- According to the final data set from the 2021 National Assessment of Educational Progress School Survey, 98% of public schools with grades 4 or 8 were open for hybrid or full-time in-person learning in May — marking a 2 percentage point increase since April — while 2% remained fully remote.
- The survey, administered by the U.S. Department of Education's Institute of Education Sciences, also highlights geographic differences: The West was less likely to offer full in-person instruction at only 37%, while 58% of Northeast schools offered full-time in-person instruction, 75% in the South, and 72% in the Midwest. Conversely, 4% of Northeastern schools remained fully remote, followed by 2% of Southern schools, 2% of Western schools and 1% of Midwestern schools.
- Differences by race persisted, with almost no White students being offering only full remote instruction, compared to 4% of both Black and Hispanic students being offered full remote instruction and 7% of Asian students.
Although the Delta variant of COVID-19 is spreading in parts of the United States and a number of students and adults remaining unvaccinated, many educators and leaders, including U.S. Secretary of Education Miguel Cardona, are still pushing to fully reopen schools in the fall with safety precautions in place.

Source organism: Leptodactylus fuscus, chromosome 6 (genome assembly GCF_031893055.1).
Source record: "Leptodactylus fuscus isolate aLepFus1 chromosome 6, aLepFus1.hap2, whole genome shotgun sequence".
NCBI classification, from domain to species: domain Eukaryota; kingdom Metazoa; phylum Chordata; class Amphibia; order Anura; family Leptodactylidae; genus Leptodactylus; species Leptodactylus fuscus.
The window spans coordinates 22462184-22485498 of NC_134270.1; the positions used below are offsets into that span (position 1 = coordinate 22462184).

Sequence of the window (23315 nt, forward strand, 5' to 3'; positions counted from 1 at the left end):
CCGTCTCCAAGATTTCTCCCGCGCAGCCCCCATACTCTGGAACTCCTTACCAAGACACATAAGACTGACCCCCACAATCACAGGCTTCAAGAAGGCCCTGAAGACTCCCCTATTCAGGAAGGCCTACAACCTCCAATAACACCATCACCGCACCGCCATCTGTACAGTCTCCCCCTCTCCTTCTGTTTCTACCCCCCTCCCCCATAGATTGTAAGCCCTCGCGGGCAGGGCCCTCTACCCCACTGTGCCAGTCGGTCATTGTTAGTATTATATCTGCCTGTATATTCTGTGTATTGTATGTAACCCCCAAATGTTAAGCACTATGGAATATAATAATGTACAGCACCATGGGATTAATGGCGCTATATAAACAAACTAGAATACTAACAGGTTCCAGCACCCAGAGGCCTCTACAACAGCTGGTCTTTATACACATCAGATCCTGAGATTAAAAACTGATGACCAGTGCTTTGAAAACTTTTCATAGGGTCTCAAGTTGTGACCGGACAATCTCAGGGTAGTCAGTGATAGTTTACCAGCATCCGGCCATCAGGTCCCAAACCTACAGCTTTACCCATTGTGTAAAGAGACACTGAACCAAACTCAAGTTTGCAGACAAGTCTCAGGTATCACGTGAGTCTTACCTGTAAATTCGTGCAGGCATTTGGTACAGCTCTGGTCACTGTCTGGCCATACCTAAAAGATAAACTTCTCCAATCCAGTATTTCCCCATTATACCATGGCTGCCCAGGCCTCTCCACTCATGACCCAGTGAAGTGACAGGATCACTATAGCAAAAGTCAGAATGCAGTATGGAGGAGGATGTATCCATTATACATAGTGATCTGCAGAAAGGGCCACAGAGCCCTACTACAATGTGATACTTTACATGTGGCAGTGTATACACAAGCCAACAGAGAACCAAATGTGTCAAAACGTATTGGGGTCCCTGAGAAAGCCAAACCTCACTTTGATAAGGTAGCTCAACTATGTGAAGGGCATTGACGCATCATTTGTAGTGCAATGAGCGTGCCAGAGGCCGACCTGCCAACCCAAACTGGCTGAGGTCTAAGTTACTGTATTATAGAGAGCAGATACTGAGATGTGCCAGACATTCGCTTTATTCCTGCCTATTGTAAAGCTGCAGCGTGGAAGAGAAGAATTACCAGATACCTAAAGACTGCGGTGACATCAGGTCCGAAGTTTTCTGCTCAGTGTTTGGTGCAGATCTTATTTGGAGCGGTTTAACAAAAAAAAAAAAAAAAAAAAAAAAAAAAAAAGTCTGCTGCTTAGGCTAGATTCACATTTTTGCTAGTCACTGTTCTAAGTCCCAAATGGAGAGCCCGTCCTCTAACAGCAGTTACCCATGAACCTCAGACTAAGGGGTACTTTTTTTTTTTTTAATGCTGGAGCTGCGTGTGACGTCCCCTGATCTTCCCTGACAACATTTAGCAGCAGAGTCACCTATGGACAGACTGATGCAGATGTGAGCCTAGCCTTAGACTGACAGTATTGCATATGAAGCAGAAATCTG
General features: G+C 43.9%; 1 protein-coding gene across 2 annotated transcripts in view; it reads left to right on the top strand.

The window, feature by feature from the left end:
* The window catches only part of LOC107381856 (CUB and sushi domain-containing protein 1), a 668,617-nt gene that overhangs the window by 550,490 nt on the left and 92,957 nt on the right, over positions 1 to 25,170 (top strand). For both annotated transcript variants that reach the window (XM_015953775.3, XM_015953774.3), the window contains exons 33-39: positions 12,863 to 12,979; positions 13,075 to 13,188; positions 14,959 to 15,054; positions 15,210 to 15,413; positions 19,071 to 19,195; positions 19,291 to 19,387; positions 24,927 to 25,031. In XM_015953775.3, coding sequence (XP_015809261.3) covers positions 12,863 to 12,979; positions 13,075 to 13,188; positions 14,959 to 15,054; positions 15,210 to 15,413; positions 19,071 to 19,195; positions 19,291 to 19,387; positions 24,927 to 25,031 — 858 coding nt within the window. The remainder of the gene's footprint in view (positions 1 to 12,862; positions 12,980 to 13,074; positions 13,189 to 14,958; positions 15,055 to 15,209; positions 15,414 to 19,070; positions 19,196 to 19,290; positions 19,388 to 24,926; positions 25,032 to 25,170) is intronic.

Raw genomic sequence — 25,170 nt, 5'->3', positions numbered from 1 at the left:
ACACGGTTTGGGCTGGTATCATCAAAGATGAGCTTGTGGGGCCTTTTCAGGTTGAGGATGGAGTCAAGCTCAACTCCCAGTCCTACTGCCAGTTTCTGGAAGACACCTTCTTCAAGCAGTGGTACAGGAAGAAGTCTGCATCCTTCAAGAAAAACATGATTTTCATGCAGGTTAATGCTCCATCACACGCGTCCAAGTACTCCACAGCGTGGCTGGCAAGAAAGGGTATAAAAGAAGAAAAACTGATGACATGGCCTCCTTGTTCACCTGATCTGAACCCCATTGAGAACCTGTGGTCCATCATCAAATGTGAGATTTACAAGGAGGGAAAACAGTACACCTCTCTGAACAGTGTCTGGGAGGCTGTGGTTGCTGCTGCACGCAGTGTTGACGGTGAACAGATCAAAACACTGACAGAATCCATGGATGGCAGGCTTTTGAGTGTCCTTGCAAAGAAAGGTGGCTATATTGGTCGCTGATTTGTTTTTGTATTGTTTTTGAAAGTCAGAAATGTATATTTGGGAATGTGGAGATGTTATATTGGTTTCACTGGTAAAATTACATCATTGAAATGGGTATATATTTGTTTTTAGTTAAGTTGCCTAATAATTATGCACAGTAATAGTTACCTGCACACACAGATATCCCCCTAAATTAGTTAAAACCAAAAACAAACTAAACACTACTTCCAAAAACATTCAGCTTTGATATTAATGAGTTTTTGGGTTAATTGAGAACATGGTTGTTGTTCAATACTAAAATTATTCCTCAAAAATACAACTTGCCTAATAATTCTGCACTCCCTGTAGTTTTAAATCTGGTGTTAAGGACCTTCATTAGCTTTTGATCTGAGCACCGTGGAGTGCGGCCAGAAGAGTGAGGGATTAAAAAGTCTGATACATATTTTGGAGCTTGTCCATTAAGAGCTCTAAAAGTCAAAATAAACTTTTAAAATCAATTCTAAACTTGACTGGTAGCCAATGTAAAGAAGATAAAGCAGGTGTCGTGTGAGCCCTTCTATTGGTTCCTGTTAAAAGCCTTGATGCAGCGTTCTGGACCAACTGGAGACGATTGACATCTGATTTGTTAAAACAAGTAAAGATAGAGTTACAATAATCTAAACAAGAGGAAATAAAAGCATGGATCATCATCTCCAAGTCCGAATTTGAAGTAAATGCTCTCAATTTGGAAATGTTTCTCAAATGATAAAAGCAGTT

"As a nation, we cannot rest until all students — including students of color and other historically and presently underserved students — have an equal opportunity to receive in-person instruction in school buildings that are fully reopened and safe," Cardona said in an emailed statement. "It remains my expectation that in the upcoming academic year, all schools will offer full-time, in-person learning opportunities five days a week to every student."
He added that "this goal is more than within reach."
Overall, the new dataset shows the percentage of schools offering any form of in-person instruction across the nation slightly increased since April, and significantly since January.
“The overall numbers from May are better than anyone could have reasonably expected when we launched this
survey earlier this year,” said Mark Schneider, director of IES, the research, statistics, and evaluation arm of
the Department of Education, in a statement.
However, some states had especially low percentages of schools offering in-person instruction. Among the lowest were Washington, Oregon, California, Delaware, Maryland and Virginia. It is important to note there was insufficient data to make conclusions about many other states.
“While the overall numbers are the best we have seen, disparities in enrollment remain,” said Peggy Carr, acting commissioner of the National Center for Education Statistics, in a statement.
Overall, about half of the nation's 4th- and 8th-graders were attending school full-time and in-person by the end of the school year.